A definition.

Critical infrastructures are organisations and facilities of major importance for society whose failure or impairment would cause a sustained shortage of supplies, significant disruptions to public order, safety and security or other dramatic consequences. In 2011, these were classified into nine sectors. In 2021 Municipal Waste Disposal was added, but this still requires cross-sector coordination.

The risks.

Critical infrastructures have to be protected from all kinds of dangers, including storms, floods, droughts, earthquakes, pandemics or anthropogenic catastrophes, which includes terrorism, war, sabotage and malware.

The Federal Office for Civil Protection and Disaster Assistance (BBK) writes: “Besides terrorist attacks, cyberthreats are also on the rise and endangering our critical infrastructures.” There’s a focus being placed on the interdependencies of the sectors and industries that dramatically increase the risk of failure of critical infrastructures. In this context, the BBK says: “In what is a complex meshwork of critical infrastructures, the energy, information technology and telecommunications sectors play a crucial role. […].” In other words, IT and cybersecurity play a central role when it comes to protecting critical infrastructures.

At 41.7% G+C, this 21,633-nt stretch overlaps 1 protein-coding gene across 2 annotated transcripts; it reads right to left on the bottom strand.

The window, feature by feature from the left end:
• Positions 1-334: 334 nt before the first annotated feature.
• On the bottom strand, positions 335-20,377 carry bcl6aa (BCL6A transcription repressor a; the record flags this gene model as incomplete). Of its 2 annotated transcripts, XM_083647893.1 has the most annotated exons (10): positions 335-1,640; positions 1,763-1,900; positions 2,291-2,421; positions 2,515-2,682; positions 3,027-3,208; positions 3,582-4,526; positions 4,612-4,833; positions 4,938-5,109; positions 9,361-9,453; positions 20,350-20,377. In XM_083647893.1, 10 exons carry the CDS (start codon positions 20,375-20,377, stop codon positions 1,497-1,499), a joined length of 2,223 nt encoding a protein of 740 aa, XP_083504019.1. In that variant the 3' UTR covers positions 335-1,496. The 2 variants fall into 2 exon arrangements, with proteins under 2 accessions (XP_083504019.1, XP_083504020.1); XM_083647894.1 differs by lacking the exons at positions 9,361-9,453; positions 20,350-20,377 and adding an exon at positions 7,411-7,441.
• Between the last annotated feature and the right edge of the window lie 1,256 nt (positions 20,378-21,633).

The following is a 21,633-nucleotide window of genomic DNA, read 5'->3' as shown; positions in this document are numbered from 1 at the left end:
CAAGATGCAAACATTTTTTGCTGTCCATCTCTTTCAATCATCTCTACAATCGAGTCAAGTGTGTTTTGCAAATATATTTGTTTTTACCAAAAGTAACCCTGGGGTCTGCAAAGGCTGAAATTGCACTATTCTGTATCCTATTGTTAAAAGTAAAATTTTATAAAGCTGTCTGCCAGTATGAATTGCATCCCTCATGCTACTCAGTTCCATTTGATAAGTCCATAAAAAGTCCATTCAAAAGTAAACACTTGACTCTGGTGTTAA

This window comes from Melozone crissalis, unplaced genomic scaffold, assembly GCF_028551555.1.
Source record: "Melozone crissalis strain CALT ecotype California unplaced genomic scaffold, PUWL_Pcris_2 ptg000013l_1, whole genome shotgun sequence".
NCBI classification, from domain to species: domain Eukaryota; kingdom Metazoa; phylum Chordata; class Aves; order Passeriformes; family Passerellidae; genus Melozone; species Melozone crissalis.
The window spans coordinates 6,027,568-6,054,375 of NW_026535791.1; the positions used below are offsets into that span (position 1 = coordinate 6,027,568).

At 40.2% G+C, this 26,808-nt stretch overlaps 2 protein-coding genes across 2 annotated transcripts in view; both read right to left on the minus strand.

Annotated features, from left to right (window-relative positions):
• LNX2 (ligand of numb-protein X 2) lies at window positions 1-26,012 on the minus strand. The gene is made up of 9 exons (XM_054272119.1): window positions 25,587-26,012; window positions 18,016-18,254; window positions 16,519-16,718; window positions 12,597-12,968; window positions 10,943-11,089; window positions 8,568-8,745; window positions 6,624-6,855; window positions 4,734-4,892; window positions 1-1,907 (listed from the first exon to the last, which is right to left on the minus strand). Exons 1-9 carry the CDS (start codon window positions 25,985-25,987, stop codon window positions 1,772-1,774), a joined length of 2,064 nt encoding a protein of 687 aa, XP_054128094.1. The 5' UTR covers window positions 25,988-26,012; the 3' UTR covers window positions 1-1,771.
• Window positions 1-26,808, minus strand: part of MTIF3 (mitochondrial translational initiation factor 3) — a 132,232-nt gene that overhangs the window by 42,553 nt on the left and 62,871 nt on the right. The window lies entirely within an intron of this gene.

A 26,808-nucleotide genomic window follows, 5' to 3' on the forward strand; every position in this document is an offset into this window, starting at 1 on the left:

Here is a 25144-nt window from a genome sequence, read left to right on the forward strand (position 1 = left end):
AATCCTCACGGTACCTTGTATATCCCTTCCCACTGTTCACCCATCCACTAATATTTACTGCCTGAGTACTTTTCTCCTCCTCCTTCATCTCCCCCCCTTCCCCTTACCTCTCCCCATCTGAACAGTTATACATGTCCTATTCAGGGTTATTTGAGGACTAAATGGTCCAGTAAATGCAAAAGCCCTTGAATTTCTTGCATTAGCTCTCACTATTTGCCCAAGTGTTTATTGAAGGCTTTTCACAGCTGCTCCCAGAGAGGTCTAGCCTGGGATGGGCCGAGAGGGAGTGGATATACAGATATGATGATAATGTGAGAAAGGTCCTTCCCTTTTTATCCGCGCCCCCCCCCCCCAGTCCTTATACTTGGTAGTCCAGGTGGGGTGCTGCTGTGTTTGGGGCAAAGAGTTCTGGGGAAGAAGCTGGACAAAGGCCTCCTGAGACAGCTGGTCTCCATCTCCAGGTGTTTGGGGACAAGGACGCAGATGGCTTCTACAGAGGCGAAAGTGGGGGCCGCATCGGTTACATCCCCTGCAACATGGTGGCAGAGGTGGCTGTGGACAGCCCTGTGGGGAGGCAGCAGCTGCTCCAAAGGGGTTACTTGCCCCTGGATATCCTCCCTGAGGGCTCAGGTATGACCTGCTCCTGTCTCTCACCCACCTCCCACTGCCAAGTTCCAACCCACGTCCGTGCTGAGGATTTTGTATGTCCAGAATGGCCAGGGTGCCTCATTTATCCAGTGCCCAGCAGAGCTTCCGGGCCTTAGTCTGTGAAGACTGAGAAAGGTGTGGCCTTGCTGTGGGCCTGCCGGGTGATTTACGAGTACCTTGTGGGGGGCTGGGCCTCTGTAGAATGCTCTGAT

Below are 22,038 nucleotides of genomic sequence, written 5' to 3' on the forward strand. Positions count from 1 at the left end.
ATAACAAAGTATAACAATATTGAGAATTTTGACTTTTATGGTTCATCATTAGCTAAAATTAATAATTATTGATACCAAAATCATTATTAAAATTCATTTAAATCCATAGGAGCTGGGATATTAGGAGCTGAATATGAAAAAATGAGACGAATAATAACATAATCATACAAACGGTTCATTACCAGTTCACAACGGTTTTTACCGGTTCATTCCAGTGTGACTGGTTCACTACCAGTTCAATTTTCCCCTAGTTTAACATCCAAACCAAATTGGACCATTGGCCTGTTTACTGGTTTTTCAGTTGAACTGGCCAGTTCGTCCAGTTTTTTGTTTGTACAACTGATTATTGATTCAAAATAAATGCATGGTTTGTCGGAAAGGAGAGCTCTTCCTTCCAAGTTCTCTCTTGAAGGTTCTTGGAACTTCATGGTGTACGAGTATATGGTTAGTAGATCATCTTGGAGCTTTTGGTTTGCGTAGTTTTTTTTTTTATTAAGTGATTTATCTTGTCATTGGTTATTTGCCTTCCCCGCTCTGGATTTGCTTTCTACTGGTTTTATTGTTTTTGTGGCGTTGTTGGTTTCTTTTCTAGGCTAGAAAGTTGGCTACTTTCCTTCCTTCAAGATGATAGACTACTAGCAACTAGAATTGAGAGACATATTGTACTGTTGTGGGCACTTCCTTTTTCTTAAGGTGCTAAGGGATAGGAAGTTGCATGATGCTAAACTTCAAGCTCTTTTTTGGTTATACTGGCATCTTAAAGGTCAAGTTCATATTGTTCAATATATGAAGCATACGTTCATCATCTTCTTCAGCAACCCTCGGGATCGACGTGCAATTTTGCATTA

Recently, protection of critical infrastructures has been gaining momentum. In July 2022, the Federal Ministry of the Interior introduced its new cybersecurity agenda, before stating in October that: “The security of our critical infrastructure has the highest priority”. At the beginning of December, the German government passed a new law  governing critical infrastructures, preceding the decision of the European Parliament and Council from 14 December.Directive (EU) 2022/2557 on the resilience of critical entities.

The deal was sealed on 27 December, when the NIS-2 directive “on measures for a high common level of cybersecurity across the Union” was published. Member states will have 21 months from the entry into force of the directive in which to incorporate the provisions into their national law.